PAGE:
As I sit down to write today, my phone chirps and a notification pops up that just now, the last of the 12 boys and their soccer coach trapped in a cave in Thailand have been rescued.  In case you did not hear about this, the coach took the boys, ages 11-16, on a hike into a cave that was regularly visited. However, while hiking, a strong rain storm came in and began to flood the cave, blocking their exit and forcing them deeper into the cave.  They were trapped for 10 days until rescuers found them and then many more days to get them out using scuba equipment in an intricate process involving hundreds of volunteers from around the world. Unfortunately, one of those rescuers, an ex-Navy seal, died in the process.

The story captivated much of the globe with regular news updates popping up everywhere.  The emotional highs and lows experienced by the trapped kids, the coach, their families, the rescuers, the reporters, and all those on the ground must have been incredible.  This story captivated us because each of us can envision ourselves in the shoes of those affected and you can imagine what it would be like to be them.

Our family has just returned to the US from an extended season living in Costa Rica.  Costa Rica has a national motto called ¨Pura Vida,¨ roughly translated as Pure Life. But the literal translation does not fully captures the concept.  I had heard the term Pura Vida before going there, but it took some time for it to penetrate, to understand what it meant.

Pura Vida does not just mean the good life or those high moments when everything is good.  Pura Vida means all of life – yes, the highs, but also the lows and those things in between.  The phrase is used as a greeting and a goodbye – kind of like Aloha in Hawaii. It is also used after something amazing – like a beautiful sunset or after navigating class IV rapids on a whitewater rafting trip.  Sometimes it is used in an almost ironic way, like when the mechanic can´t get a part for a week or there is a giant line at the bank that you have to wait in – sort of a ¨what can you do about it?, thats just life¨ kind of way.  But it is also used when something terrible happens – like a death, or a car accident, or other tragedy.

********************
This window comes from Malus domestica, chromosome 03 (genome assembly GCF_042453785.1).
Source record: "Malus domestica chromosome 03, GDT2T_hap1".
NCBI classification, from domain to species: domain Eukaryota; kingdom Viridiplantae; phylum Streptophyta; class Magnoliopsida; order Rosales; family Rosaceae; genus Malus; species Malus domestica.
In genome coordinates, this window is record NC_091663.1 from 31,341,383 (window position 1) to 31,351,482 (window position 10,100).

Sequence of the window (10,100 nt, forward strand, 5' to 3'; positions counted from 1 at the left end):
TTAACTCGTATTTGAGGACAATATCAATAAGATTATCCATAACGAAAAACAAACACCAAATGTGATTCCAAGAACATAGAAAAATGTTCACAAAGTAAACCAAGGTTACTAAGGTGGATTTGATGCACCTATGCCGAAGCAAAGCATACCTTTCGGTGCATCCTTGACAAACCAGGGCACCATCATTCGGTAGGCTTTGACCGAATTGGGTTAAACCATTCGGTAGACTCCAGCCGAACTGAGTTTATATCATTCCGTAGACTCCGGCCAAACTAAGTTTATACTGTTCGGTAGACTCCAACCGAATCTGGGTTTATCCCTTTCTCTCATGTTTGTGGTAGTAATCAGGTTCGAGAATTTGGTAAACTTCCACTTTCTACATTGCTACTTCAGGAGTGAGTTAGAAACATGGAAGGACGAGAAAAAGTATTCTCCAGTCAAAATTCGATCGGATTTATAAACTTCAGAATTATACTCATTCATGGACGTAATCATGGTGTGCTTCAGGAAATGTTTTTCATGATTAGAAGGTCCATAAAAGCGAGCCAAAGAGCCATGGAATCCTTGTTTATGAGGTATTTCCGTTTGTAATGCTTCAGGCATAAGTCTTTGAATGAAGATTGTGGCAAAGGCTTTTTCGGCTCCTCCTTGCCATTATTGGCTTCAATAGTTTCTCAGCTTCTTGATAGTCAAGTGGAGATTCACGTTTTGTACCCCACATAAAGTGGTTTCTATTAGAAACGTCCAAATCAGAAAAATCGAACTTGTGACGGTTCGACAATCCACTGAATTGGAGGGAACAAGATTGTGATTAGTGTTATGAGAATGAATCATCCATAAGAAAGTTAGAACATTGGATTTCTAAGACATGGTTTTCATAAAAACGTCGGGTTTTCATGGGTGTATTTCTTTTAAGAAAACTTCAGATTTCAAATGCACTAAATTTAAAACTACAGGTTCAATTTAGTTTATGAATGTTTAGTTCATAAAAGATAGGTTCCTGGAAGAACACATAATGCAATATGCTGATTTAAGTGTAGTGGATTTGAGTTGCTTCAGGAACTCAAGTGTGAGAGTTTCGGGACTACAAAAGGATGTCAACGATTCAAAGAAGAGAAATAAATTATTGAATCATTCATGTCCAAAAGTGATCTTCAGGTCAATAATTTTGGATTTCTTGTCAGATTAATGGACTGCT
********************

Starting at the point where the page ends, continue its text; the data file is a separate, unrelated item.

In many ways we have attempted to shelter ourselves from Pure Life.  We live in nice homes, with amazing technological advances that make our lives easier.  We have climate control, food refrigeration, television, internet, smart phones, etc., and I am grateful for all of these advances.  Most Costa Ricans have been able to embrace these changes as well, although we did meet some who are still living without.

But to paraphrase from a movie that was partially filmed in Costa Rica, ¨Life, uh, finds a way.¨ (Jeff Goldblum in original Jurassic Park from 1993).  Life finds a way to break through and give us moments of both incredible joy, and also sorrow. Moments of awe and wonder, and moments of anger and jealousy.  Moments of tenderness and love and belonging, and moments of frustration and pettiness. We distract ourselves with an endless assortment of diversions, but through this, these moments punch through and change us.

And while the highs are great and make us appreciate life, in many ways, the lows are what define our lives more.  I remember a pastor talking about how when he spoke to people looking back at their lives and their defining moments, it was almost always around negative experiences and how they were able to overcome.  No one defines their lives by that one time they got a new TV or a new car, even though at the time we thought it was amazing. But we look back and see where things got difficult and how we were able to overcome – a loss of a job, death of a parent, raising a child.  These are not easy things and yet they end up becoming the things that make us what we are.